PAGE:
PORTLAND, Oregon — With about 900,000 power customers in the greater Portland area, Portland General Electric (PGE) believes a grid that allows customers to sell back their electricity will become a reality in the near future.
The utility company's distribution system plan, recently submitted to the Oregon Public Utilities Commission, includes more renewable energy like wind and solar power and more reliance on customers to ultimately eliminate greenhouse gas emissions by 2040.
Ever since cities began to get electricity in the 1890s, it’s been a one way street: The power company sells it to customers. Soon, updated technology could allow customers to sell electricity back to PGE on a large scale when it is needed, said Brett Sims, the utility's vice president of strategy, regulation and energy supply.
“Really talking about now making that grid two way so that when customers produce additional energy with rooftop solar for example, or stored in a battery at their home or business, that we're able to draw upon that additional energy when the grid needs it the most — during the highest demand days- hot days or cold days,” Sims said.
By 2030, PGE hopes to get 25% of the extra power it needs on extremely hot or cold days, from its customers.
“We're really talking about roof top solar, we're talking about batteries, we're talking about electric vehicles, we're talking about smart appliances like thermostats and water heaters,” he said.
Modernizing the grid so the power company could tap into an electric car's battery, for example, will take years and likely cost hundreds of millions of dollars.
But it’s part of the future PGE has in mind.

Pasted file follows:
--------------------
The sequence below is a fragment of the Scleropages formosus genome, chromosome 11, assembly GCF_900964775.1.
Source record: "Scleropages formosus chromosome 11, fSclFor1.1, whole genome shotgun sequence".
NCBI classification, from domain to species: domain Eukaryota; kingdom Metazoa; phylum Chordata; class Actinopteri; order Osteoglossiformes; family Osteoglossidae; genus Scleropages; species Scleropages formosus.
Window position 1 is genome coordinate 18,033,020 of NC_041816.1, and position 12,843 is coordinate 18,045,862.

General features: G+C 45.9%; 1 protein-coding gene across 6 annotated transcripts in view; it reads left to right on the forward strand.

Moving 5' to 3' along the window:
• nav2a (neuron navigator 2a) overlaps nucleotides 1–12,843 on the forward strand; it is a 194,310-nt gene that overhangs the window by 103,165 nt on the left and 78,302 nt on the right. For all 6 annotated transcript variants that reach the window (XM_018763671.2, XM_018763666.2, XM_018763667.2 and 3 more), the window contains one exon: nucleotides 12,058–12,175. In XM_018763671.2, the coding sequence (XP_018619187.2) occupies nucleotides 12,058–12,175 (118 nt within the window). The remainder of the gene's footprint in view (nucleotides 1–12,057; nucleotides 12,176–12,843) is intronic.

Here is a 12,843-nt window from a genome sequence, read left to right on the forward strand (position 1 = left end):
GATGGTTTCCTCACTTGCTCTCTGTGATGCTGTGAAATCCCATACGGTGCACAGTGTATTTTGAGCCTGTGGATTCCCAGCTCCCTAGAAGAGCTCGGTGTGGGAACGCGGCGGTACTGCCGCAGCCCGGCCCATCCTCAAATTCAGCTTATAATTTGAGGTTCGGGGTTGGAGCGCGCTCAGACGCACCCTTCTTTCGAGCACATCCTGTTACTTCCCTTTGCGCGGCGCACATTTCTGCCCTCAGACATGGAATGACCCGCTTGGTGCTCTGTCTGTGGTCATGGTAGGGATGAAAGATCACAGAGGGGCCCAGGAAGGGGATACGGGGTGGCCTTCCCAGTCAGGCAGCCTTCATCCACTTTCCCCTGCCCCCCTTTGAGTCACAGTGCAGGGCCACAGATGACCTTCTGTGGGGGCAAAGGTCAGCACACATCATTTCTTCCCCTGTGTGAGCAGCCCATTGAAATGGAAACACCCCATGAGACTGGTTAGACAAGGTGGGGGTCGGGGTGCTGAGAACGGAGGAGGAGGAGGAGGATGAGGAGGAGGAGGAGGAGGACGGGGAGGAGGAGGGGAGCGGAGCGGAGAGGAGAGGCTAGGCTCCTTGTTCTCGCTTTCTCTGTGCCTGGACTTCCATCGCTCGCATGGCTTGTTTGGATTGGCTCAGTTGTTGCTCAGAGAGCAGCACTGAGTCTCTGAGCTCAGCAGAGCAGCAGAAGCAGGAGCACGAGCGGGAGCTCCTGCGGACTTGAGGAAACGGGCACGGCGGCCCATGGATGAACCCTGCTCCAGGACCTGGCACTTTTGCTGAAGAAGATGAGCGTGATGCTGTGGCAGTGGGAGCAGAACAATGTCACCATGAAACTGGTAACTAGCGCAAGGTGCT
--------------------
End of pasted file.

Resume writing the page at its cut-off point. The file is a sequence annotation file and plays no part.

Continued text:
It will also take a big expansion on the customer side. For example 13,500 homes or buildings have solar panels out of PGE's 900,000 customers. Solar power is a small but growing energy source.
One value of a two-way grid is it would cut down on the amount of new electricity the company would have to make.
That would help PGE cut greenhouse gases emitted from burning fossil fuels by 80% compared to 2010 over the next nine years and 100% by 2040. PGE was required to submit a plan to meet those goals under the clean energy bill signed into law by Gov. Kate Brown over the summer.
It’s unclear what this will mean for natural gas plants, including some owned by the utility.
Some outside experts have said natural gas plants are a critical part of the power supply since they can be fired up at a moment’s notice and provide dependable energy as opposed to wind or solar.
And then there is coal.
Two years ago, PGE shut down its coal fired plant in Boardman, Ore. Four years from now, it hopes to get out of its ownership stake in two other coal plants in Montana.
“There are lots of options which could include PGE exiting but also could include some arrangement to close one or both units some point in time,” said Sims.
To see PGE's detailed plan, click here.
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